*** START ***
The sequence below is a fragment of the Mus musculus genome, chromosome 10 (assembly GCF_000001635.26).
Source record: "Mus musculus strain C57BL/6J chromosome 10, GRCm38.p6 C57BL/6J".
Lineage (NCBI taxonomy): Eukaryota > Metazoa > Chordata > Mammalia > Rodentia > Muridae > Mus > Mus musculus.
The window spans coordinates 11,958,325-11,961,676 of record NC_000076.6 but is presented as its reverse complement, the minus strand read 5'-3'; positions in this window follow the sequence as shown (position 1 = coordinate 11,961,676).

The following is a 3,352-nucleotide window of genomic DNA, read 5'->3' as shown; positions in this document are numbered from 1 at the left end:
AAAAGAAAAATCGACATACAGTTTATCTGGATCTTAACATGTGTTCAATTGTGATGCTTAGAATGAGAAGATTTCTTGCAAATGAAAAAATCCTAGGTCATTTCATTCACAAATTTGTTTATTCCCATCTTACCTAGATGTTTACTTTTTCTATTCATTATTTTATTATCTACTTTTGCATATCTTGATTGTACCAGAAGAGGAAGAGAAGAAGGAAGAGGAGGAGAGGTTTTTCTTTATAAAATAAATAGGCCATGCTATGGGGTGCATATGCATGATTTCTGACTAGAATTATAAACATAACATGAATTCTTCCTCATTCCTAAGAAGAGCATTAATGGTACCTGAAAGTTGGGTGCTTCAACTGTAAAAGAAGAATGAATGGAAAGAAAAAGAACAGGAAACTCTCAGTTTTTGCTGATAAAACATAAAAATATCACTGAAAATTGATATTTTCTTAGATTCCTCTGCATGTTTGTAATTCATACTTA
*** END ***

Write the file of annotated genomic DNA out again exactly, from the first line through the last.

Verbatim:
The sequence below is a fragment of the Mus musculus genome, chromosome 10 (assembly GCF_000001635.26).
Source record: "Mus musculus strain C57BL/6J chromosome 10, GRCm38.p6 C57BL/6J".
Lineage (NCBI taxonomy): Eukaryota > Metazoa > Chordata > Mammalia > Rodentia > Muridae > Mus > Mus musculus.
The window spans coordinates 11,958,325-11,961,676 of record NC_000076.6 but is presented as its reverse complement, the minus strand read 5'-3'; positions in this window follow the sequence as shown (position 1 = coordinate 11,961,676).

The following is a 3,352-nucleotide window of genomic DNA, read 5'->3' as shown; positions in this document are numbered from 1 at the left end:
AAAAGAAAAATCGACATACAGTTTATCTGGATCTTAACATGTGTTCAATTGTGATGCTTAGAATGAGAAGATTTCTTGCAAATGAAAAAATCCTAGGTCATTTCATTCACAAATTTGTTTATTCCCATCTTACCTAGATGTTTACTTTTTCTATTCATTATTTTATTATCTACTTTTGCATATCTTGATTGTACCAGAAGAGGAAGAGAAGAAGGAAGAGGAGGAGAGGTTTTTCTTTATAAAATAAATAGGCCATGCTATGGGGTGCATATGCATGATTTCTGACTAGAATTATAAACATAACATGAATTCTTCCTCATTCCTAAGAAGAGCATTAATGGTACCTGAAAGTTGGGTGCTTCAACTGTAAAAGAAGAATGAATGGAAAGAAAAAGAACAGGAAACTCTCAGTTTTTGCTGATAAAACATAAAAATATCACTGAAAATTGATATTTTCTTAGATTCCTCTGCATGTTTGTAATTCATACTTA